The Good Teacher: Dominant Discourses in Teaching and Teacher Education

The Good Teacher: Dominant Discourses in Teaching and Teacher Education

The Good Teacher: Dominant Discourses in Teaching and Teacher Education

The Good Teacher: Dominant Discourses in Teaching and Teacher Education


Moore's insightful text explores and makes better sense of professional practice by examining that practice in the context of popular views. The book identifies and elaborates three dominant discourses of good teaching:* the competent craftsperson, currently favoured by central governments* the reflective practitioner, which continues to get widespread support among teacher trainers and educators* the charismatic subject, whose popular appeal is evidenced in filmic and other media representations of teaching.All of these are critiqued on the basis of their capacity both to help and to hinder improved practice and understandings of practice. In particular, it is argued that the discourses all have a tendency, if not checked, to over-emphasise the individual teacher's or student teacher's responsibility for successful and unsuccessful classroom encounters, and to understate the role of the wider society and education system in such successes and failures.Winner of a Society for Education Studies book prize in 2005, this is a well-informed source of advice and support for teachers and anyone considering teaching as a career.


The question 'What makes a good teacher?' is just about the most important in education…. We do know some of the answers to the questio…and our most urgent objective should be to establish the conditions under which the best existing practice can be spread more widely.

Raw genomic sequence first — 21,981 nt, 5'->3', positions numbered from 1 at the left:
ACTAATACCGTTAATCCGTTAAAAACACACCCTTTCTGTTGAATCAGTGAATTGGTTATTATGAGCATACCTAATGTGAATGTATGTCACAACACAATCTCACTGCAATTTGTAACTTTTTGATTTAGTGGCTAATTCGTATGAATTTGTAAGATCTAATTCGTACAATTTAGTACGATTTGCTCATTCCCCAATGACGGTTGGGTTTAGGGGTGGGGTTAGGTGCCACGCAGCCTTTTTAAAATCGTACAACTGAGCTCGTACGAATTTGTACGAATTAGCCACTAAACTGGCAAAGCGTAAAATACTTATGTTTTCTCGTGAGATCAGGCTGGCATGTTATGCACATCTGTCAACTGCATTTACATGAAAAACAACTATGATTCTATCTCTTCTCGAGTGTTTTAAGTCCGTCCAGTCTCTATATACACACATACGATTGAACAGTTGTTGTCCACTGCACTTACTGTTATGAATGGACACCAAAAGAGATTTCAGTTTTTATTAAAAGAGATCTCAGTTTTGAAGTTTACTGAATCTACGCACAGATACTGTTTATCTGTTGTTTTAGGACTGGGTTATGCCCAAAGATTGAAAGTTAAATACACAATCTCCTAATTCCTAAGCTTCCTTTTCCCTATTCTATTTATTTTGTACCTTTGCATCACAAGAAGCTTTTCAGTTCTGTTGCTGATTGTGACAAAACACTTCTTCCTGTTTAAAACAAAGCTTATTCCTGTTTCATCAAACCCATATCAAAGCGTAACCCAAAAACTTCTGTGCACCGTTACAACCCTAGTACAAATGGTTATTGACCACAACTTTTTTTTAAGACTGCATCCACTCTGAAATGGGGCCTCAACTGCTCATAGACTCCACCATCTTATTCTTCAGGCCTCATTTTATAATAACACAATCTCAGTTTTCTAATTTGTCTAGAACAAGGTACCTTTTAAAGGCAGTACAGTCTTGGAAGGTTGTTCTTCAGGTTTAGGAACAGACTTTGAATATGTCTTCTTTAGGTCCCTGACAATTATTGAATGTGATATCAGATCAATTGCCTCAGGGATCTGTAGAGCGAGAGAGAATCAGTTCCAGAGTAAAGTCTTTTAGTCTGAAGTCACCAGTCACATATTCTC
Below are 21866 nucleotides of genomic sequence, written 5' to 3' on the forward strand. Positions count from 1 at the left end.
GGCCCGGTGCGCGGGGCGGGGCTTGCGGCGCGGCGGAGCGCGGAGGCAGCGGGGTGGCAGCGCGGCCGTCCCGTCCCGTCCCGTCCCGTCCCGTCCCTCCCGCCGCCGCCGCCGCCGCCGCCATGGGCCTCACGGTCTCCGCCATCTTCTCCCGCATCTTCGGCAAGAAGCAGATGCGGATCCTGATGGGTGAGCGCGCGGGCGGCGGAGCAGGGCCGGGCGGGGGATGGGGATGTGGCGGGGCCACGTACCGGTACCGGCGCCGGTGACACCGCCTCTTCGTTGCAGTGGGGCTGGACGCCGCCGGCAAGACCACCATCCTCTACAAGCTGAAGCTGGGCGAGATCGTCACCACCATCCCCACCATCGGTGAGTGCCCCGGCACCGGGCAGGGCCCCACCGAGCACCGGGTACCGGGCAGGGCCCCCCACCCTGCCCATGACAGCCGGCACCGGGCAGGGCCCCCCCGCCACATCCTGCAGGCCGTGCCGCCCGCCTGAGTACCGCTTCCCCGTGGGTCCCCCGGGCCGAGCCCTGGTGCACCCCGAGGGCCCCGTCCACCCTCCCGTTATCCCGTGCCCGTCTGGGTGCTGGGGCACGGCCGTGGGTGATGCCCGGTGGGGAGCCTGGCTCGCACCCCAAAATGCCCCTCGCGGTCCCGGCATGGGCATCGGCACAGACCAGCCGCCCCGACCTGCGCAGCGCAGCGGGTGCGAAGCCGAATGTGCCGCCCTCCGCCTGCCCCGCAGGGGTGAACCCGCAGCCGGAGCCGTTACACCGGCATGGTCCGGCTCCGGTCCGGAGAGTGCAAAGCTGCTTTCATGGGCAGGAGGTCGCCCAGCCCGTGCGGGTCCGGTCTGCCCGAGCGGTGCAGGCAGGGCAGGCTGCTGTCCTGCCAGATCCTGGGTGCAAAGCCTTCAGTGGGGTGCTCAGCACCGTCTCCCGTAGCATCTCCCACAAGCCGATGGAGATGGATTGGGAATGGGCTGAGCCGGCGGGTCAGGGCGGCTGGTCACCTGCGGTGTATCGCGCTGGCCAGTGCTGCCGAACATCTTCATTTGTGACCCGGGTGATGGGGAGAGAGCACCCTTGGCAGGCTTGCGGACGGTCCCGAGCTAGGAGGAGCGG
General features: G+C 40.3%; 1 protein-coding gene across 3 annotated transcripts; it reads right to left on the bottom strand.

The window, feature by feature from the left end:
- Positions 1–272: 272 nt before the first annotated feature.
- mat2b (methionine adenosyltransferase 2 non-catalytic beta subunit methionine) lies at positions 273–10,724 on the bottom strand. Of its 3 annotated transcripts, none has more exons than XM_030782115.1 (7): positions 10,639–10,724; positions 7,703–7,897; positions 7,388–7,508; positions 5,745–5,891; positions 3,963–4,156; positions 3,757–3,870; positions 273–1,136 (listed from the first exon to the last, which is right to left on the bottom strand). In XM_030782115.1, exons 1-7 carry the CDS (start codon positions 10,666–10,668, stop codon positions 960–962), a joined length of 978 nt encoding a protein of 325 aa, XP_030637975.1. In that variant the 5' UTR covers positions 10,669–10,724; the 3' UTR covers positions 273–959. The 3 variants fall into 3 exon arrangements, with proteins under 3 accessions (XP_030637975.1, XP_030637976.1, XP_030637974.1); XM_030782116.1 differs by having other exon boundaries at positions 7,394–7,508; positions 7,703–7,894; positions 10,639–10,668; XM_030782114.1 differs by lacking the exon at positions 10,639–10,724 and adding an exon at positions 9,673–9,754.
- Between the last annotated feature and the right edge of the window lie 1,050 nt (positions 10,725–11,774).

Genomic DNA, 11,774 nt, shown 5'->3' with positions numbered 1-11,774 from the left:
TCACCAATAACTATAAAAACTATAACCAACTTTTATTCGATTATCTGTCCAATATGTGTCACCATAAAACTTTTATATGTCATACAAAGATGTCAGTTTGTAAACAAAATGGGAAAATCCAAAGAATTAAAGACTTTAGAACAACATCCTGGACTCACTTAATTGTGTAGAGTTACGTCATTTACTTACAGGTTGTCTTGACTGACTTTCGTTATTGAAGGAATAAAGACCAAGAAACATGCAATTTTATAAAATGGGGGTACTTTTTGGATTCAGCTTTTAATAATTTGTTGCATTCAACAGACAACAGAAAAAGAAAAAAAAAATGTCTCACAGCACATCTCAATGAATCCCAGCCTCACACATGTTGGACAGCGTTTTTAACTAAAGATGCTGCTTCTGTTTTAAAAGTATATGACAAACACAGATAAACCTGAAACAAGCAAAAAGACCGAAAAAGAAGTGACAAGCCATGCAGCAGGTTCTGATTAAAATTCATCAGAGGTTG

(Lord Boyle, Introduction to Kemble 1971, pp. 9, 11)

Revealed: the ideal teacher.

(Headline in the Times Educational Supplement, 16 June 2000, p. 5,
announcing the publication of Hay McBer 2000)

Being a good teacher: competent and reflective practitioners

The last three decades have seen a plethora of publications about how to teach and about how to teach teachers. While many of these have concentrated on the organisation and broad content of courses of teacher education (NUT 1976; DES 1981; Alexander et al. 1984), others have fallen into the category of the teaching guide, offering tips and advice to inexperienced teachers on such matters as managing pupils' learning and behaviour, marking and assessing pupils' work, and long- and short-term lesson planning (e.g. Cohen and Manion 1977; Stephens and Crawley 1994). Such publications may be said to support a particular model of teaching and of initial and continuing teacher education that prioritises the notion of the teacher as trained 'craftsperson' (Marland 1975).

These publications sit not uncomfortably with another model of teaching and teacher education that has recently enjoyed a resurgence of popularity with government agencies in Britain and elsewhere: that of the 'competent' teacher (Council for the Accreditation of Teacher Education 1992; Department for Education and Employment 1997a, 1997b; Teacher Training Agency 1998). According to this model, teachers are trained in the acquisition of certain competences related to aspects of classroom management, long-term, medium-term and short-term planning, developing and sharing subject knowledge, and assessing, recording and reporting students' work-

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